Lots of us get caught up in trying to multitask everyday. The term has become very commonplace. People even brag about their ability to multitask. But, many business leaders are starting to realize that our minds don't really "multitask" the way me might imagine they do. We really only do one thing at a time. Some people might be more adept at "shifting gears" more quickly than others are. But, in reality, they still only work on one thing at a time. In fact, the definition of multitasking has been altered in recent years to indicate someone "appearing" to handle more than one task at a time.
Once, in an episode of Star Trek: The Next Generation, a woman kissed the android Data. She then asked him what he had been thinking about at that particular moment as they kissed. He replied:
"In that particular moment, I was reconfiguring the warp field parameters, analyzing the collected works of Charles Dickens, calculating the maximum pressure I could safely apply to your lips, considering a new food supplement for [his cat] Spot…"
Data was multitasking. We don't do that. Sure, we can engage in one activity (kissing) while thinking of another (NCAA basketball tournament brackets). But, we aren't thinking of more than that at any given moment. Our attention can only sustain so much.
A person on a riding mower, listening to a foreign language learning podcast through headphones, may appear to be multitasking. The mowing is almost on autopilot, subconscious. But, the moment the mowing task requires more attention (an object is seen in the yard, for example) his attention is diverted from the podcast. He may get back to it fast enough to not miss a beat. But, it was a false sense of multitasking.
Efficiency experts and managers pay attention to this. Work environments and assignments have to be set up to work with how the human mind actually operates, rather than some pop culture notion of multitasking. Otherwise, business does not get done in a productive manner. The claim of being able to multitask has grown in popularity as employees try to distinguish themselves as skilled and worth promoting (or, in this economy, hiring in the first place). A good manager pays attention to what an employee is actually capable of doing.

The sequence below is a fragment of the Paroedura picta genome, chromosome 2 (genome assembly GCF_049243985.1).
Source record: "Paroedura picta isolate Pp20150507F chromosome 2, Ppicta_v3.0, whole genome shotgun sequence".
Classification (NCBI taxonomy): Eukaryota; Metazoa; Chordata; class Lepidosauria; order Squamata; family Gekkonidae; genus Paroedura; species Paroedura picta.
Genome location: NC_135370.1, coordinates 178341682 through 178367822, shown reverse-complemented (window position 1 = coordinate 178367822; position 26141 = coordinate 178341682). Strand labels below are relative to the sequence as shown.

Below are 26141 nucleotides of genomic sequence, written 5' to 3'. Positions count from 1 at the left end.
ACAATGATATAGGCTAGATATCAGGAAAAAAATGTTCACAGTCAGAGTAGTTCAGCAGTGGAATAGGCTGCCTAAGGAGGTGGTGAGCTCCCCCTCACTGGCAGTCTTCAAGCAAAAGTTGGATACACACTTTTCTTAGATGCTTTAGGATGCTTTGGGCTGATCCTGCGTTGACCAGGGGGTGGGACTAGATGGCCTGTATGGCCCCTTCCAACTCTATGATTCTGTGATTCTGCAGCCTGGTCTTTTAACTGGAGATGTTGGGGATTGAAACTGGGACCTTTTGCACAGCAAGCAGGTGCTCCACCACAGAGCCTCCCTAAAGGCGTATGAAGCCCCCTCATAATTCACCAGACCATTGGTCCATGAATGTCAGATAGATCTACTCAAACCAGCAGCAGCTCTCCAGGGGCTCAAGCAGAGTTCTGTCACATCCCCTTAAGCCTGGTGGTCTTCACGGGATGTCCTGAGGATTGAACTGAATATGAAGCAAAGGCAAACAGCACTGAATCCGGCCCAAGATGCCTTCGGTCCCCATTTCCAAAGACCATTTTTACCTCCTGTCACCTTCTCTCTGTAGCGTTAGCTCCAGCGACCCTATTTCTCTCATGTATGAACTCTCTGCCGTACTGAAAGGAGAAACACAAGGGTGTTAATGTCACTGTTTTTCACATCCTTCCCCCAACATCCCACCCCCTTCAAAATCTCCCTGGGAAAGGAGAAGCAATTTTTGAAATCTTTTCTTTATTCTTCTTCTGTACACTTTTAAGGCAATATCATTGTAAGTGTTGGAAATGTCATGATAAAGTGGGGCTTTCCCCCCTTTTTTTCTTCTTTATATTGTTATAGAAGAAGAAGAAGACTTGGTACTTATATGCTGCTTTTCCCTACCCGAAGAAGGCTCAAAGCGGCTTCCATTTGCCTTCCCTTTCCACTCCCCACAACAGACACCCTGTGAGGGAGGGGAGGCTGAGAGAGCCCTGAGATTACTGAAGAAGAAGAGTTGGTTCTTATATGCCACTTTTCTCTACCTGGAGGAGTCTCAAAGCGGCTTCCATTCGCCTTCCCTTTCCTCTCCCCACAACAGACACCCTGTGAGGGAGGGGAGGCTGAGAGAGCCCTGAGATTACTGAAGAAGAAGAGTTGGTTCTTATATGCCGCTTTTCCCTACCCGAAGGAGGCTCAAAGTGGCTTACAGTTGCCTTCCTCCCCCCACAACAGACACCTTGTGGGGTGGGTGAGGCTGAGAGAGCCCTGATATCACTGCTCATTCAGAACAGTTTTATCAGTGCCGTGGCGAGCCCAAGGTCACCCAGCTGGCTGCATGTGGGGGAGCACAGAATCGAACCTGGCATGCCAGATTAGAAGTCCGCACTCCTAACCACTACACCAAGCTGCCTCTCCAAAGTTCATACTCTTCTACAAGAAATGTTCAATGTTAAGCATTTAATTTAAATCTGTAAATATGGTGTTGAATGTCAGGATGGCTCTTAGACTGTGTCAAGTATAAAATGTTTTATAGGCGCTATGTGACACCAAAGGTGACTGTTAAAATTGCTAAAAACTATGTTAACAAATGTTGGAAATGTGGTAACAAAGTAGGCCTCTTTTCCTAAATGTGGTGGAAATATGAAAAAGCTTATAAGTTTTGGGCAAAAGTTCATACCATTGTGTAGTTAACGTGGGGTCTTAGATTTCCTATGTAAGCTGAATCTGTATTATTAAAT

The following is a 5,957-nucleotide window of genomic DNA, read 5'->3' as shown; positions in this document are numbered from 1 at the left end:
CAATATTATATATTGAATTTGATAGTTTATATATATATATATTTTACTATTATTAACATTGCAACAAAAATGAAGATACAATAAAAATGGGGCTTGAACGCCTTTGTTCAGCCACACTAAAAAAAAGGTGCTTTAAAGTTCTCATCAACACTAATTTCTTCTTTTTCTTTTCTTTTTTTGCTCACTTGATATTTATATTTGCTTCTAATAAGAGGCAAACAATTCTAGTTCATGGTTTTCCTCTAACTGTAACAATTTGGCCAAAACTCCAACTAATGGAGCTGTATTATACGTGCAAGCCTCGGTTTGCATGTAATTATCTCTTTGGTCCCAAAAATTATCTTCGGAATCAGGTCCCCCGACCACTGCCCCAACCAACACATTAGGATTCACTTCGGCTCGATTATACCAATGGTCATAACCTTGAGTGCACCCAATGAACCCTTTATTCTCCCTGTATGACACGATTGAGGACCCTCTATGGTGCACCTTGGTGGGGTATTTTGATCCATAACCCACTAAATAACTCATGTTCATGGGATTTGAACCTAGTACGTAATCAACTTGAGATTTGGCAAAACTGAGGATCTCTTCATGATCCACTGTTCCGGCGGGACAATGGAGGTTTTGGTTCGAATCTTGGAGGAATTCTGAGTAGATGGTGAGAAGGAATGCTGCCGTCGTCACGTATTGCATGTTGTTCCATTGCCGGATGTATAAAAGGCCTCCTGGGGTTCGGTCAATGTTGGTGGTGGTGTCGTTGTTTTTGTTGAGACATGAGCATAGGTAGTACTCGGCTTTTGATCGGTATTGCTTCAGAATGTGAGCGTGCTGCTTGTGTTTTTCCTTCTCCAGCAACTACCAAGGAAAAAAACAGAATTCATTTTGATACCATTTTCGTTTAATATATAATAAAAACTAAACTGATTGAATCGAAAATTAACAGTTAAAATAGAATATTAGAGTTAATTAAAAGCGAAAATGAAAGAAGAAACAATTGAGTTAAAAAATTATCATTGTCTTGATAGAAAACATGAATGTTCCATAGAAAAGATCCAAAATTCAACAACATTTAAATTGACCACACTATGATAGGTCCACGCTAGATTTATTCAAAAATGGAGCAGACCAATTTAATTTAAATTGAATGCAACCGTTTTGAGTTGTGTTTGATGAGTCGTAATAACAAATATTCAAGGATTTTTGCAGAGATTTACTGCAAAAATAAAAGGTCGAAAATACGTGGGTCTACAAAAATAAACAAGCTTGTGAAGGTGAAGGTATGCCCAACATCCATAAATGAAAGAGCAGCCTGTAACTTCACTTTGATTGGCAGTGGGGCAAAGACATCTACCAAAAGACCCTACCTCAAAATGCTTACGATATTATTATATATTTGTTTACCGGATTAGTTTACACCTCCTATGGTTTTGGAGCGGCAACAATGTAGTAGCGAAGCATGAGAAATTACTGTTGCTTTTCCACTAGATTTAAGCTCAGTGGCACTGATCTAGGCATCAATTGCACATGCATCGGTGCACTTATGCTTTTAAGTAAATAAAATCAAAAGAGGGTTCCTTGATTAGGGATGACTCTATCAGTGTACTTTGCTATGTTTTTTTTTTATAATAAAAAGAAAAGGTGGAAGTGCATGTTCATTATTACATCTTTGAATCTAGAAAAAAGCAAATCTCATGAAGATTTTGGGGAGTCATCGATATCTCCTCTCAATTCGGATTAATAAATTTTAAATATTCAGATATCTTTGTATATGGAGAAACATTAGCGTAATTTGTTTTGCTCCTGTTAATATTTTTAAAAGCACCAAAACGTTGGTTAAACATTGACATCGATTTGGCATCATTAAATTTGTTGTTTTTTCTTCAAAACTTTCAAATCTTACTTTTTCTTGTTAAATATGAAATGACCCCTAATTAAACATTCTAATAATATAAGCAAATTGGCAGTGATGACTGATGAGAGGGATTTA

In my work environment, it is not unusual for other people around me to talk, necessarily. I work best in silence. So, I commonly wear headphones with music playing. (I dig Spotify.) The music is handled much more easily by my subconscious (like the mowing, above) than conversation is. It is a great trade because I can focus and get more done.
In an upcoming PBS program, Dr. Adam Gazzaley addresses multitasking and how the human mind deals with distractions. The program is called The Distracted Mind.
From the Santa Fe Productions website:
The Distracted Mind with Dr. Adam Gazzaley explores the impact that multi-tasking has on our safety, our memory, our education, our careers and our personal lives. Most importantly, The Distracted Mind tells us what we can do to improve our attentional abilities and our focus as we age, and as media continues to dominate our landscape. From changing our behaviors, to literally changing our brains, Dr. Gazzaley shares information you need to survive and thrive in the information age. Hosted by renowned neuroscientist and M.D., Ph.D., Dr. Adam Gazzaley, The Distracted Mind delves deeply into attention, distraction and the myth of multi-tasking and how to use the latest research to possibly improve our skills and abilities at any point during our lives. While the brain can seem almost boundless in its potential, it has limitations, such as processing speed, attentional limitations, working memory limitations and sensitivity to interference, which can be both internal and external.